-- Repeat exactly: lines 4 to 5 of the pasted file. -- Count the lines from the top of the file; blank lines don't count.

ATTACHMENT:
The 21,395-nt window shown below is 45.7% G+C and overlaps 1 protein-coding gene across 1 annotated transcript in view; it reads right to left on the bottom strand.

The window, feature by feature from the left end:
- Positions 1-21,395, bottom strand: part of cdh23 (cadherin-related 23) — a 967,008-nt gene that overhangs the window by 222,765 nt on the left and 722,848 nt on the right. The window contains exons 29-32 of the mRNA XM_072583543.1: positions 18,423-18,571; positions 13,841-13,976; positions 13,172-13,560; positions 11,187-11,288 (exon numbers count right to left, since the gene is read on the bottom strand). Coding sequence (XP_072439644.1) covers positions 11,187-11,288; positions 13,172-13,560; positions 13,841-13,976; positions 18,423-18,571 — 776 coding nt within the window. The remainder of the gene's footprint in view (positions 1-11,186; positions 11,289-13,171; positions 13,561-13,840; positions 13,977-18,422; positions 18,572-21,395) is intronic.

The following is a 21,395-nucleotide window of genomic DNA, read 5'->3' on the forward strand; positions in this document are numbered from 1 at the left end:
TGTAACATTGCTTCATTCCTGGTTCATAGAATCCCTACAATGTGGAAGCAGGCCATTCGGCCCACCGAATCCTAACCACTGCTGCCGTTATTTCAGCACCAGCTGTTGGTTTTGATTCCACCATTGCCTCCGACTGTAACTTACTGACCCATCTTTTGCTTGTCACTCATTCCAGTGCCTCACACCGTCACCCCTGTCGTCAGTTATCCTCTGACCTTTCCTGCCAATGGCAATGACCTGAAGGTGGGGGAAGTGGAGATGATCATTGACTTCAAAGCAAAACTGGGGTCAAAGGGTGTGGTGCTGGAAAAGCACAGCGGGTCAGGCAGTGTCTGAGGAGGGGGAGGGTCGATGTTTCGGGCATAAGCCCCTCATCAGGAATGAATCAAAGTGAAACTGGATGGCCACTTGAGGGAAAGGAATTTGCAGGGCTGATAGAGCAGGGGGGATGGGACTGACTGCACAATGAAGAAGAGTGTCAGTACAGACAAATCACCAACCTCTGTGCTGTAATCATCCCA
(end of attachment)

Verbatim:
The following is a 21,395-nucleotide window of genomic DNA, read 5'->3' on the forward strand; positions in this document are numbered from 1 at the left end:
TGTAACATTGCTTCATTCCTGGTTCATAGAATCCCTACAATGTGGAAGCAGGCCATTCGGCCCACCGAATCCTAACCACTGCTGCCGTTATTTCAGCACCAGCTGTTGGTTTTGATTCCACCATTGCCTCCGACTGTAACTTACTGACCCATCTTTTGCTTGTCACTCATTCCAGTGCCTCACACCGTCACCCCTGTCGTCAGTTATCCTCTGACCTTTCCTGCCAATGGCAATGACCTGAAGGTGGGGGAAGTGGAGATGATCATTGACTTCAAAGCAAAACTGGGGTCAAAGGGTGTGGTGCTGGAAAAGCACAGCGGGTCAGGCAGTGTCTGAGGAGGGGGAGGGTCGATGTTTCGGGCATAAGCCCCTCATCAGGAATGAATCAAAGTGAAACTGGATGGCCACTTGAGGGAAAGGAATTTGCAGGGCTGATAGAGCAGGGGGGATGGGACTGACTGCACAATGAAGAAGAGTGTCAGTACAGACAAATCACCAACCTCTGTGCTGTAATCATCCCA